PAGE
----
Arts and Entertainment
Transformers: Age of Extinction was the most searched for movie in the UK in 2014

Arts and Entertainment
Mark Ronson has had two UK number two singles but never a number one...yet

Arts and Entertainment
Clara Amfo will take over from Jameela Jamil on 25 January

Arts and Entertainment
This is New England: Ken Cheeseman, Ann Dowd, Frances McDormand and Richard Jenkins in Olive Kitteridge

The most magnificently miserable show on television in a long timeTV
Arts and Entertainment
Andrea Faustini looks triumphant after hearing he has not made it through to Sunday's live final

Arts and Entertainment
Rhys says: 'I'm not playing it for laughs, but I have learnt that if you fall over on stage, people can enjoy that as much as an amazing guitar solo'
musicGruff Rhys on his rock odyssey, and the trouble with independence
Arts and Entertainment
Krysia and Daniel (Hand out press photograph provided by Sally Richardson)
How do today's composers answer the challenge of the classical giant?
Latest stories from i100
Have you tried new the Independent Digital Edition apps?

ES Rentals

    Independent Dating

    By clicking 'Search' you
    are agreeing to our
    Terms of Use.

    A timely reminder of the bloody anniversary we all forgot

    A timely reminder of the bloody anniversary we all forgot

    Who remembers that this week we enter the 150th anniversary year of the end of the American Civil War, asks Robert Fisk
    Homeless Veterans appeal: Former soldiers pay their respects to a friend who also served

    Homeless Veterans appeal

    Former soldiers pay their respects to a friend who also served
    Downfall of Dustin 'Screech' Diamond, the 'Saved By The Bell' star charged with bar stabbing

    Scarred by the bell

    The downfall of the TV star charged with bar stabbing
    Why 2014 was a year of technological let-downs

    Why 2014 was a year of technological let-downs

    Security breaches and overhyped start-ups dominated a year in which very little changed (save the size of your phone)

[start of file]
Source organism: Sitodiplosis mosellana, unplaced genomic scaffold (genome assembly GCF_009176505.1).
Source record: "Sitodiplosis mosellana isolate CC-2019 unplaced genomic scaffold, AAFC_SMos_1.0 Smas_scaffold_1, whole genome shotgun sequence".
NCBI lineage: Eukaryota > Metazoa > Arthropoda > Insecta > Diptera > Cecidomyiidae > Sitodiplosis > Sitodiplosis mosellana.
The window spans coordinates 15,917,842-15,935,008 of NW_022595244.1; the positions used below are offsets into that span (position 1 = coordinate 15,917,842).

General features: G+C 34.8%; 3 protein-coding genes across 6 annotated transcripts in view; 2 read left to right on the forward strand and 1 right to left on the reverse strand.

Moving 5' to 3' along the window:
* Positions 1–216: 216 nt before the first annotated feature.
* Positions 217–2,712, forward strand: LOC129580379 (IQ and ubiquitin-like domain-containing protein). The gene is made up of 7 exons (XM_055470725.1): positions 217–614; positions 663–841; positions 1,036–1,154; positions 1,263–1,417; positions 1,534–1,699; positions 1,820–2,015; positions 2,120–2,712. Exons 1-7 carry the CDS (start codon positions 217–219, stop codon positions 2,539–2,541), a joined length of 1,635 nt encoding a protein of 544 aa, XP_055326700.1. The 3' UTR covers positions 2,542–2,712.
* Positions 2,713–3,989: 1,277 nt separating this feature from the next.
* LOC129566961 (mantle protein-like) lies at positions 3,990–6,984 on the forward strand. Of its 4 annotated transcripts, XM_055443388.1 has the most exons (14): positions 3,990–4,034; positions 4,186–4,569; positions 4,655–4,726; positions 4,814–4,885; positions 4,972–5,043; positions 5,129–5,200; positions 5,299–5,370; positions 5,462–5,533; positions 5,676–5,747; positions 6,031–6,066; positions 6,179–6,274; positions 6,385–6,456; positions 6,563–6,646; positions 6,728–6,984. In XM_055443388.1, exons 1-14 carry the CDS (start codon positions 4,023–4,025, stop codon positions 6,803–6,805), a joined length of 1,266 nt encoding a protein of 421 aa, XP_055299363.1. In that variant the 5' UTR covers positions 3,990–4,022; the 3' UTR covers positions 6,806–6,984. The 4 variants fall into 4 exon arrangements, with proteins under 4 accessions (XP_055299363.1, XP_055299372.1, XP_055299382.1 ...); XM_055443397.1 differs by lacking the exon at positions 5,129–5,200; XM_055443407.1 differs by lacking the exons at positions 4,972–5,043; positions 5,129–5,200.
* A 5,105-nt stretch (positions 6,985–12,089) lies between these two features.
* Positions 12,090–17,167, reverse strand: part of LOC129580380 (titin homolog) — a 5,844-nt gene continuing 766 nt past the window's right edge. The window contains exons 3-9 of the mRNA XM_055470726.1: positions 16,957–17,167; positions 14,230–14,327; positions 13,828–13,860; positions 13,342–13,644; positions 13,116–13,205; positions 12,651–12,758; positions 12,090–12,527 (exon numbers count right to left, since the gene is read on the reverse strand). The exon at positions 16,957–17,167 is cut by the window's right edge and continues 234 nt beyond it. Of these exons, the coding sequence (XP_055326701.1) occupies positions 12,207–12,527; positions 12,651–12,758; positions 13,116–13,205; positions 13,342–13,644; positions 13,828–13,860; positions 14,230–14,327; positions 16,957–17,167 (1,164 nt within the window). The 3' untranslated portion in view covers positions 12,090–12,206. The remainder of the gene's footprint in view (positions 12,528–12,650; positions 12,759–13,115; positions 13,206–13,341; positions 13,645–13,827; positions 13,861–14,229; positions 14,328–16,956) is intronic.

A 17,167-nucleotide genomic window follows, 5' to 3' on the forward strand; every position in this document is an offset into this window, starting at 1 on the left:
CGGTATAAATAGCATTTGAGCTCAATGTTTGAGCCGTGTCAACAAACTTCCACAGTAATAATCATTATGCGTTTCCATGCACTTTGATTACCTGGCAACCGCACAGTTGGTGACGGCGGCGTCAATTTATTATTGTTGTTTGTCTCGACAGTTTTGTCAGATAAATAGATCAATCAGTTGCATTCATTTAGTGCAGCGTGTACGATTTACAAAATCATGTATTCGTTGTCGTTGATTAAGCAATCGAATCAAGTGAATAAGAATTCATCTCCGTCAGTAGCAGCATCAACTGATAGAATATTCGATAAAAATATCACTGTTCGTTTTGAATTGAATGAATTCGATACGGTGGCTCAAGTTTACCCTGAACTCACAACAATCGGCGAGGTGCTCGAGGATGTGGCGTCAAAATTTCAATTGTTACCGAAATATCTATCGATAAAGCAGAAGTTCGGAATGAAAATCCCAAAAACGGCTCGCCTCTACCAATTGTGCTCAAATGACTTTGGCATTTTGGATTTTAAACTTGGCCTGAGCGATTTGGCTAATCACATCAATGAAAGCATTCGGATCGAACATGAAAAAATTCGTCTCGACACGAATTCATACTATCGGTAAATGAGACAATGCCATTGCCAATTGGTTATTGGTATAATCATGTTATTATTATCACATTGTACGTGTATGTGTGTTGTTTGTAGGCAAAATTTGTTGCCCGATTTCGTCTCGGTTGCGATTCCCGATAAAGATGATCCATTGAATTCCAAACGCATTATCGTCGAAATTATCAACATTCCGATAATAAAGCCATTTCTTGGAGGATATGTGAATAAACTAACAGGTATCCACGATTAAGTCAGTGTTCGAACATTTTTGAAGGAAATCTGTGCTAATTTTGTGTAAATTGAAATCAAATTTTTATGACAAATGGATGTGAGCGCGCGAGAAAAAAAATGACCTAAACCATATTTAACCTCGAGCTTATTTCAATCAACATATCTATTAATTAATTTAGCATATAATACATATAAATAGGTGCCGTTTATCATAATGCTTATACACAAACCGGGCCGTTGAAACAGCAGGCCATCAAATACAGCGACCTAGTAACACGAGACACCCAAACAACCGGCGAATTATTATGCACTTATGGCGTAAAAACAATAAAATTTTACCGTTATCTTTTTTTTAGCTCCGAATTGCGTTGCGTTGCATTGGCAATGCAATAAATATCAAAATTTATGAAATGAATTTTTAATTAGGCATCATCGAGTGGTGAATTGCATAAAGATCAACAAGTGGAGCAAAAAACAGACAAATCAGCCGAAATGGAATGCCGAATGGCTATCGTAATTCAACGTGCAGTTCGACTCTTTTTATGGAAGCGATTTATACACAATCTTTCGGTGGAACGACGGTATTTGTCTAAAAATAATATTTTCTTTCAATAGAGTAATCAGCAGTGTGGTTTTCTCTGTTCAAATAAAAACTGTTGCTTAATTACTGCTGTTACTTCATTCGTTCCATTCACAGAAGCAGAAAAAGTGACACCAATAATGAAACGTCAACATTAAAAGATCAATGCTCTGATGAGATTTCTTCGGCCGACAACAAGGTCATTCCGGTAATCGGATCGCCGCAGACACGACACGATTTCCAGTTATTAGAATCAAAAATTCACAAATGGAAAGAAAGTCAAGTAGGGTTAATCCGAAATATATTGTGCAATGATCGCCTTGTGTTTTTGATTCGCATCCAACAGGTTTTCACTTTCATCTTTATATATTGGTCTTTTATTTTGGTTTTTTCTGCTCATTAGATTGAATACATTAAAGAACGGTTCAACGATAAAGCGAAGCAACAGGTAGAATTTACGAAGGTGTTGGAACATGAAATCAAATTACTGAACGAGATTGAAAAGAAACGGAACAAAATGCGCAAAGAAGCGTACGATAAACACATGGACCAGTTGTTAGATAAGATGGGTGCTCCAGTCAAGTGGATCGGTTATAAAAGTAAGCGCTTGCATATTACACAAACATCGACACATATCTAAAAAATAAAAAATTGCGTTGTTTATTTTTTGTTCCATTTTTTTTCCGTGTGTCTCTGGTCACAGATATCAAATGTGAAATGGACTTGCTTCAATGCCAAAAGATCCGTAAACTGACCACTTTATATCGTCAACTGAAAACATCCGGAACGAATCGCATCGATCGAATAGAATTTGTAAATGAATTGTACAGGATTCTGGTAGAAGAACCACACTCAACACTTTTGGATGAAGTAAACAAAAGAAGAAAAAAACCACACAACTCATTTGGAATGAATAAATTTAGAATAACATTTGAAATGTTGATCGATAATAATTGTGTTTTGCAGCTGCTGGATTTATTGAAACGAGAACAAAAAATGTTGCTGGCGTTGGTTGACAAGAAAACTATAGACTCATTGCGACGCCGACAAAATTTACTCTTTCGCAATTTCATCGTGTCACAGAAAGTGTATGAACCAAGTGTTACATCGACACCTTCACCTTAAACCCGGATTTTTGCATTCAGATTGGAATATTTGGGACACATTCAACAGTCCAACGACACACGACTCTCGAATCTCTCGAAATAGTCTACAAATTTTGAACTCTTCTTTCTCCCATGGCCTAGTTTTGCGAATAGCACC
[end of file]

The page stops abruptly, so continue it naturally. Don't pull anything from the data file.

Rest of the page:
Cuba's golf revolution: But will the revolutionary nation take 'bourgeois' game to its heart?

    Will revolutionary Cuba take 'bourgeois' golf to its heart?

    Fidel Castro ridiculed the game – but now investment in leisure resort projects is welcome
    The Locked Room Mysteries: As a new collection of the genre’s best is published, its editor Otto Penzler explains the rules of engagement

    The Locked Room Mysteries

    As a new collection of the genre’s best is published, its editor explains the rules of engagement
    Amy Adams on playing painter Margaret Keane in Tim Burton's Big Eyes

    How I made myself Keane

    Amy Adams hadn’t wanted to take the role of artist Margaret Keane, because she’d had enough of playing victims. But then she had a daughter, and saw the painter in a new light
    Ed Richards: Parting view of Ofcom chief. . . we hate jokes on the disabled

    Parting view of Ofcom chief... we hate jokes on the disabled

    Bad language once got TV viewers irate, inciting calls to broadcasting switchboards. But now there is a worse offender, says retiring head of the media watchdog, Ed Richards
    A look back at fashion in 2014: Wear in review

    Wear in review

    A look back at fashion in 2014
    Ian Herbert: My 10 hopes for sport in 2015. Might just one of them happen?

    Ian Herbert: My 10 hopes for sport in 2015

    Might just one of them happen?
    War with Isis: The West needs more than a White Knight

    The West needs more than a White Knight

    Despite billions spent on weapons, the US has not been able to counter Isis's gruesome tactics, says Patrick Cockburn
    Return to Helmand: Private Davey Graham recalls the day he was shot by the Taliban

    'The day I was shot by the Taliban'

    Private Davey Graham was shot five times during an ambush in 2007 - it was the first, controversial photograph to show the dangers our soldiers faced in Helmand province
    Revealed: the best and worst airlines for delays

    Revealed: the best and worst airlines for delays

    Many flyers are failing to claim compensation to which they are entitled, a new survey has found
    The stories that defined 2014: From the Scottish independence referendum to the Ice Bucket Challenge, our writers voice their opinions

    The stories that defined 2014

    From the Scottish independence referendum to the Ice Bucket Challenge, our writers voice their opinions
    Stoke-on-Trent becomes first British city to be classified as 'disaster resilient' by the United Nations

    Disaster looming? Now you know where to head...

    Which British city has become the first to be awarded special 'resilience' status by the UN?